KPMG is reporting that cyber security is now firmly on the agenda in boardrooms. Unfortunately management are skimping on training in how to deal with cyber incidents. The details come from a KPMG survey carried out as part of the UK Government’s Cyber Security Health Check. The details of the KPMG survey were not made available to us to see how they relate to the UK Government report.
Paul Taylor, UK head of Cyber Security at KPMG, said: “Cyber-attacks continue to pose a growing threat to business. While cyber security has cemented itself onto the board’s agenda, they often lack the training to deal with incidents. This is hugely important as knowing how to deal confidently with an incident in the heat of the moment can save time and money. The aftermath of a cyber-attack, without the appropriate training in managing the issue, can result in reputational damage, litigation and blunt competitive edge.”
Incident response a critical part of cyber defence
Dealing with a cyber attack is far more complex than just throwing money at support teams to fix the problem. There are complex legal issues to be dealt with. Those are set to get even more complicated as we head towards the implementation of GDPR next year. One area that will have a significant impact on companies is breach notification. The UK Information Commissioner’s Office (ICO) has published a useful guide to breach notification and GDPR.
Beyond legal issues there are other things that the board has to deal with. A key one is reputation management. Any breach is likely to bring the press to an organisations door. They will want to know the details, who is affected, what you are going to do and they will speculate on the damage. Failure to engage or communicate effectively can have create a disaster. This is a lesson Target, TalkTalk, AOL and several other high profile companies have failed to grasp.
Many boards believe that this is a role for their corporate communication teams. It is not. When there is a major issue the press and customers expect board members to speak out.
Listed companies also have other issues to deal with. A breach will hit their stock price. That brings shareholders and potential investors into play. GDPR carries the risk of large fines. Investors will want reassuring that the board are on top of the issue and the impact to the business will be minimal. A poor incident response will cause them to move their investment elsewhere.
A case for incident response training
Over the past two years, companies that provide cyber security training have been expanding their offerings. They now provide incident response training for management and senior executives. This takes the form of a combined exercise where the board is involved in a cyber attack. While the technical team deal with the attack itself, the board, in parallel, are exposed to the issues that they must deal with.
By doing both parts of the attack in parallel, it allows the board to understand how complex a cyber attack is. It also enables them to fine tune their response to an attack. This is particularly important when it comes to getting up to date information from the IT security team. It allows the board to know exactly what it happening so that, unlike TalkTalk, they don’t keep changing their story. The constantly changing story on how many customers were affected, what was stolen and what customers should do dragged the attack out. It is also believed that this is behind the change of CEO earlier this year.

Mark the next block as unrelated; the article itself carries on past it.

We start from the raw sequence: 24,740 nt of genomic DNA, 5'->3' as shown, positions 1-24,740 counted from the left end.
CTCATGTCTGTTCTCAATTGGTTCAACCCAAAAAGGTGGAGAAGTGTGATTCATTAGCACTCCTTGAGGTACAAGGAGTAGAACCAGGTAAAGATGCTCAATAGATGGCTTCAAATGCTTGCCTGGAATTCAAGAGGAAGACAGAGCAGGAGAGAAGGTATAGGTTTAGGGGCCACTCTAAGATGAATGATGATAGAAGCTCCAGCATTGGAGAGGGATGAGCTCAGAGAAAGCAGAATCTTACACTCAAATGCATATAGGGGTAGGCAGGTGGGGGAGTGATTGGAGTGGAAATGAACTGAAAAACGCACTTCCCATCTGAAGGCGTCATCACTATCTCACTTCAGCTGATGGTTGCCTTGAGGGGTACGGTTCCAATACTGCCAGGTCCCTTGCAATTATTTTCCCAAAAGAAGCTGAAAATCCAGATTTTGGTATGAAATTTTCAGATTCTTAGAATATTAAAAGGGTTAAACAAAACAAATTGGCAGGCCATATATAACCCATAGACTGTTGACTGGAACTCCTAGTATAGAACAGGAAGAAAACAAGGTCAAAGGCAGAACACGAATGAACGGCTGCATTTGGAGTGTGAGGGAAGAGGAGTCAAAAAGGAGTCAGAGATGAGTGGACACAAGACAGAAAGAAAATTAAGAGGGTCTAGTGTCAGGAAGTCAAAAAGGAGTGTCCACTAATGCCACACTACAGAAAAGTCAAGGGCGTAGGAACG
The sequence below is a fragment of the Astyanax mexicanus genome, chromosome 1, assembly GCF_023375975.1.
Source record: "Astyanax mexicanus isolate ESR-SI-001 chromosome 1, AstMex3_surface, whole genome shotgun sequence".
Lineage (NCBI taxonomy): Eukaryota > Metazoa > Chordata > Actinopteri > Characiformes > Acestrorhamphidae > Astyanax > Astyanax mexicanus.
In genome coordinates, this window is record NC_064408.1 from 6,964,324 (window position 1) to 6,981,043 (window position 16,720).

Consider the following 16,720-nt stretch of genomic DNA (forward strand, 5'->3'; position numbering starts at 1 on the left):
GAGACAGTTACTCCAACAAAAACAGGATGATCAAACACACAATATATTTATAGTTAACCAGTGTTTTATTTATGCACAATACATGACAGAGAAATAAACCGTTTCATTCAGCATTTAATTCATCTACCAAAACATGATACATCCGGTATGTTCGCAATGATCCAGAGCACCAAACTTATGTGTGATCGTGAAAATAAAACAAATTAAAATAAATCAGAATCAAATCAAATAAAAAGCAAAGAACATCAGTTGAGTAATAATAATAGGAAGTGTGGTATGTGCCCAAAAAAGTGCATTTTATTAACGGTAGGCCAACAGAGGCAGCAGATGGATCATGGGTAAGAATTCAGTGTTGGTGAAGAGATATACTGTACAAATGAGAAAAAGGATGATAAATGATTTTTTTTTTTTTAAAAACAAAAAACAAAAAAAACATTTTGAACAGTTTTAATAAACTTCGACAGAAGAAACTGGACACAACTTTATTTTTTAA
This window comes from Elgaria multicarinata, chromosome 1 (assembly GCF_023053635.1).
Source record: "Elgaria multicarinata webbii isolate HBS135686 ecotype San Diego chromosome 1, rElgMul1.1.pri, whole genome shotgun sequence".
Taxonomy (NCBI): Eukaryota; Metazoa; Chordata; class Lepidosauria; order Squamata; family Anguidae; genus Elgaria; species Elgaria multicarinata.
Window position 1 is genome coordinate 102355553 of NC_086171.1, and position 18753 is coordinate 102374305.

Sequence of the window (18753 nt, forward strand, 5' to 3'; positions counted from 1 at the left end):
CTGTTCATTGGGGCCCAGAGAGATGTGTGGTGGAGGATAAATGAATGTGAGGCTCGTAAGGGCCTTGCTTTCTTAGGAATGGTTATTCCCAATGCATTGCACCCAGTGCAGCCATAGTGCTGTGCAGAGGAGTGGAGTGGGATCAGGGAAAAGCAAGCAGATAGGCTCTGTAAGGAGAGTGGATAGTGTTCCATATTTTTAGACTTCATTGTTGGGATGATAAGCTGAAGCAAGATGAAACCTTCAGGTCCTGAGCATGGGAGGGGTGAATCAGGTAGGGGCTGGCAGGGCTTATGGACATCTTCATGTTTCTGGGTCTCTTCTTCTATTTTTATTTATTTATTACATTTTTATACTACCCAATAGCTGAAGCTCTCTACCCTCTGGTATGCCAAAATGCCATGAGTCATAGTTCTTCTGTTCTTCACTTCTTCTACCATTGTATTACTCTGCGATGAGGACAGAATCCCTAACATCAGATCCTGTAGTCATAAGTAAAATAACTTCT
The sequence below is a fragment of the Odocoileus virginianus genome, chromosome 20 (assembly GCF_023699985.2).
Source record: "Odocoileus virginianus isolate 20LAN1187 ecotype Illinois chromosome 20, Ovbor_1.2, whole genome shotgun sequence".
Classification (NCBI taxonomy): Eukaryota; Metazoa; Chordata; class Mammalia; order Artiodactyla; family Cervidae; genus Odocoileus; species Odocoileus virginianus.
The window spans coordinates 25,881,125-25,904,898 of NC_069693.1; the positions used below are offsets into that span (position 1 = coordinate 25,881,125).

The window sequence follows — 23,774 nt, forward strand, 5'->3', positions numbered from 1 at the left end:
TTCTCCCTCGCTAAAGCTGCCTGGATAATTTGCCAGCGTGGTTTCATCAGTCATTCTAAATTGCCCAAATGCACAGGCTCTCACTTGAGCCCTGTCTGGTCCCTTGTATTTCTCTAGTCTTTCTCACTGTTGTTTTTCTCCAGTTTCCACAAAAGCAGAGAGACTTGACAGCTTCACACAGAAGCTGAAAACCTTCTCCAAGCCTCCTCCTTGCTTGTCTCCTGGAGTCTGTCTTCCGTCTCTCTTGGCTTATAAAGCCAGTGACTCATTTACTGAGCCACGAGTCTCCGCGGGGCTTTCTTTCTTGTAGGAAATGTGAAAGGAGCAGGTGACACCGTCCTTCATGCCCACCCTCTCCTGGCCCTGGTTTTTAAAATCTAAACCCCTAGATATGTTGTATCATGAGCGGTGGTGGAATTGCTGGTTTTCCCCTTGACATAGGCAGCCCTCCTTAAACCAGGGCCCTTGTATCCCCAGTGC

The lack of training for boards is not just about incident response. Among other results from its survey, KPMG is saying:
- 31% of boards receive comprehensive and informative management information on cyber risk. (Increase of 10% from 2016 Health Check).
- 53% of boards receive only some information on cyber risk. (Decrease of 4% from 2016 Health Check).
“Board members need to take collective responsibility for cyber security and consider it in every aspect of the business. If they can do that, then perhaps cyber security will become mainstream and a vital component of doing business in our digital world,” concluded Taylor.
What does this mean?
In short it means that boards are still disconnected from the reality of what a cyber attack means. It is not just cyber attacks that require incident response training. Disaster recovery plans have always had elements of who to inform and how to deal with the press. Cyber attacks are effectively just another disaster.
The problem is that few companies ever updated, reviewed or even practiced their disaster recovery plans. This is despite the disastrous responses from banks such as NatWest (RBS), Barclays and others when their systems have failed. A more recent example of a failure to deal with a disaster response was British Airways.
There are a couple of issues here that need to be addressed. That boards need more training is the obvious one. Auditors also need to ask more questions and provide more information on corporate readiness to deal with a cyber incident. This is also something that non-executive directors should be pressing as part of their role in governance checks and balances. Finally shareholder groups should be asking for details at AGMs before they approve directors salaries.
Boards may argue that they do not have the time for more training especially in an area as complex as cyber incident response. However, without training they are leaving themselves and the business in a position that could lead to the loss of the company.
Things are improving at the board level when it comes to cyber security. However, unless fundamentals such as incident response are dealt with properly, everything else is just papering over the cracks.